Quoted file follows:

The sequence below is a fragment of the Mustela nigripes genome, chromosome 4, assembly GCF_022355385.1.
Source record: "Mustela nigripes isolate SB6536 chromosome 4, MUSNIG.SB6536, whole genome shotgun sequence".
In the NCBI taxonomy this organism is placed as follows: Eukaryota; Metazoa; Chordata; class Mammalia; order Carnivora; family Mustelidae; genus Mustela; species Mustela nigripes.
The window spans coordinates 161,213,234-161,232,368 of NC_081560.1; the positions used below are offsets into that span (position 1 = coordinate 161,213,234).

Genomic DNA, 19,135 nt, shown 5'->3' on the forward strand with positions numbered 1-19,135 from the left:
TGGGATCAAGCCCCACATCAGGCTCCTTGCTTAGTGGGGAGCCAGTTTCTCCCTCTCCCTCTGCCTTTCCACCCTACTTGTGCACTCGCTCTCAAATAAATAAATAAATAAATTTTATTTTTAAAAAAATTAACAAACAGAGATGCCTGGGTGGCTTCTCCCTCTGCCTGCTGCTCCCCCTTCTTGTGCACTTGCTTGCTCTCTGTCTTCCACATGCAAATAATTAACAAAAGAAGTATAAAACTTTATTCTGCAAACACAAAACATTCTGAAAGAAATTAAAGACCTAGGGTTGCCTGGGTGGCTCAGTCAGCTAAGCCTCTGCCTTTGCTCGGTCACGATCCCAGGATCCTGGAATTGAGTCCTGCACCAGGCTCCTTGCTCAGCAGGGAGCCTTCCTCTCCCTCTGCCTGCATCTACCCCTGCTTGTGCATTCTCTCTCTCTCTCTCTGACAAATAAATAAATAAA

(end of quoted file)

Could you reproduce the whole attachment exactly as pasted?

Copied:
The sequence below is a fragment of the Mustela nigripes genome, chromosome 4, assembly GCF_022355385.1.
Source record: "Mustela nigripes isolate SB6536 chromosome 4, MUSNIG.SB6536, whole genome shotgun sequence".
In the NCBI taxonomy this organism is placed as follows: Eukaryota; Metazoa; Chordata; class Mammalia; order Carnivora; family Mustelidae; genus Mustela; species Mustela nigripes.
The window spans coordinates 161,213,234-161,232,368 of NC_081560.1; the positions used below are offsets into that span (position 1 = coordinate 161,213,234).

Genomic DNA, 19,135 nt, shown 5'->3' on the forward strand with positions numbered 1-19,135 from the left:
TGGGATCAAGCCCCACATCAGGCTCCTTGCTTAGTGGGGAGCCAGTTTCTCCCTCTCCCTCTGCCTTTCCACCCTACTTGTGCACTCGCTCTCAAATAAATAAATAAATAAATTTTATTTTTAAAAAAATTAACAAACAGAGATGCCTGGGTGGCTTCTCCCTCTGCCTGCTGCTCCCCCTTCTTGTGCACTTGCTTGCTCTCTGTCTTCCACATGCAAATAATTAACAAAAGAAGTATAAAACTTTATTCTGCAAACACAAAACATTCTGAAAGAAATTAAAGACCTAGGGTTGCCTGGGTGGCTCAGTCAGCTAAGCCTCTGCCTTTGCTCGGTCACGATCCCAGGATCCTGGAATTGAGTCCTGCACCAGGCTCCTTGCTCAGCAGGGAGCCTTCCTCTCCCTCTGCCTGCATCTACCCCTGCTTGTGCATTCTCTCTCTCTCTCTCTGACAAATAAATAAATAAA